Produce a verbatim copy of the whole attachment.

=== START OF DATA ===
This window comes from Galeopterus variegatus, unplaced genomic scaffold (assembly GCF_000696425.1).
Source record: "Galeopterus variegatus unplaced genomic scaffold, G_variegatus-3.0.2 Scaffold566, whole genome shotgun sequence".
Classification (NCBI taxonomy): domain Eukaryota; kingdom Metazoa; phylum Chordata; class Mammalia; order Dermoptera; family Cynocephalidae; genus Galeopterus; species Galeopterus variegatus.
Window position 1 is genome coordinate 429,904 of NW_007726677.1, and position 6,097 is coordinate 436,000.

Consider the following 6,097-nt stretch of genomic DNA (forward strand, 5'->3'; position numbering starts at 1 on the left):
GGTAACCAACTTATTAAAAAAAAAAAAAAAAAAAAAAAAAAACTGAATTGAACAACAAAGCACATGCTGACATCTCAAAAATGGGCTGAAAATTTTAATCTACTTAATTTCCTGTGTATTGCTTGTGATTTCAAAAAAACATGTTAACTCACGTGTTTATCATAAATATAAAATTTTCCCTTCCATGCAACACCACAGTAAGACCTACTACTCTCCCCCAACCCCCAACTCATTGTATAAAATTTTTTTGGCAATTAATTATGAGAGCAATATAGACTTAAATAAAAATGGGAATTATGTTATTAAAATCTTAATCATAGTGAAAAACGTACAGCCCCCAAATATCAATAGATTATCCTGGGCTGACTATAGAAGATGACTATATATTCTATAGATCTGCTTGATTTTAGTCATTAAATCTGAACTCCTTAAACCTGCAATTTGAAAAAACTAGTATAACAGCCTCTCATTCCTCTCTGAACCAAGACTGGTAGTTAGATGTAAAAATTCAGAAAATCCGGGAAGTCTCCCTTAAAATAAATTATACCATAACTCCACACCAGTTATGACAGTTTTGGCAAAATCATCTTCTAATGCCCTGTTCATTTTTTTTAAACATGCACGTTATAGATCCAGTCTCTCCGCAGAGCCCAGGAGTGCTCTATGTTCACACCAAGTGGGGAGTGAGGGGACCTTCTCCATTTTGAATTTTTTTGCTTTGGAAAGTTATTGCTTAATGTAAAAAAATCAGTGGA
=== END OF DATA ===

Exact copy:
This window comes from Galeopterus variegatus, unplaced genomic scaffold (assembly GCF_000696425.1).
Source record: "Galeopterus variegatus unplaced genomic scaffold, G_variegatus-3.0.2 Scaffold566, whole genome shotgun sequence".
Classification (NCBI taxonomy): domain Eukaryota; kingdom Metazoa; phylum Chordata; class Mammalia; order Dermoptera; family Cynocephalidae; genus Galeopterus; species Galeopterus variegatus.
Window position 1 is genome coordinate 429,904 of NW_007726677.1, and position 6,097 is coordinate 436,000.

Consider the following 6,097-nt stretch of genomic DNA (forward strand, 5'->3'; position numbering starts at 1 on the left):
GGTAACCAACTTATTAAAAAAAAAAAAAAAAAAAAAAAAAAACTGAATTGAACAACAAAGCACATGCTGACATCTCAAAAATGGGCTGAAAATTTTAATCTACTTAATTTCCTGTGTATTGCTTGTGATTTCAAAAAAACATGTTAACTCACGTGTTTATCATAAATATAAAATTTTCCCTTCCATGCAACACCACAGTAAGACCTACTACTCTCCCCCAACCCCCAACTCATTGTATAAAATTTTTTTGGCAATTAATTATGAGAGCAATATAGACTTAAATAAAAATGGGAATTATGTTATTAAAATCTTAATCATAGTGAAAAACGTACAGCCCCCAAATATCAATAGATTATCCTGGGCTGACTATAGAAGATGACTATATATTCTATAGATCTGCTTGATTTTAGTCATTAAATCTGAACTCCTTAAACCTGCAATTTGAAAAAACTAGTATAACAGCCTCTCATTCCTCTCTGAACCAAGACTGGTAGTTAGATGTAAAAATTCAGAAAATCCGGGAAGTCTCCCTTAAAATAAATTATACCATAACTCCACACCAGTTATGACAGTTTTGGCAAAATCATCTTCTAATGCCCTGTTCATTTTTTTTAAACATGCACGTTATAGATCCAGTCTCTCCGCAGAGCCCAGGAGTGCTCTATGTTCACACCAAGTGGGGAGTGAGGGGACCTTCTCCATTTTGAATTTTTTTGCTTTGGAAAGTTATTGCTTAATGTAAAAAAATCAGTGGA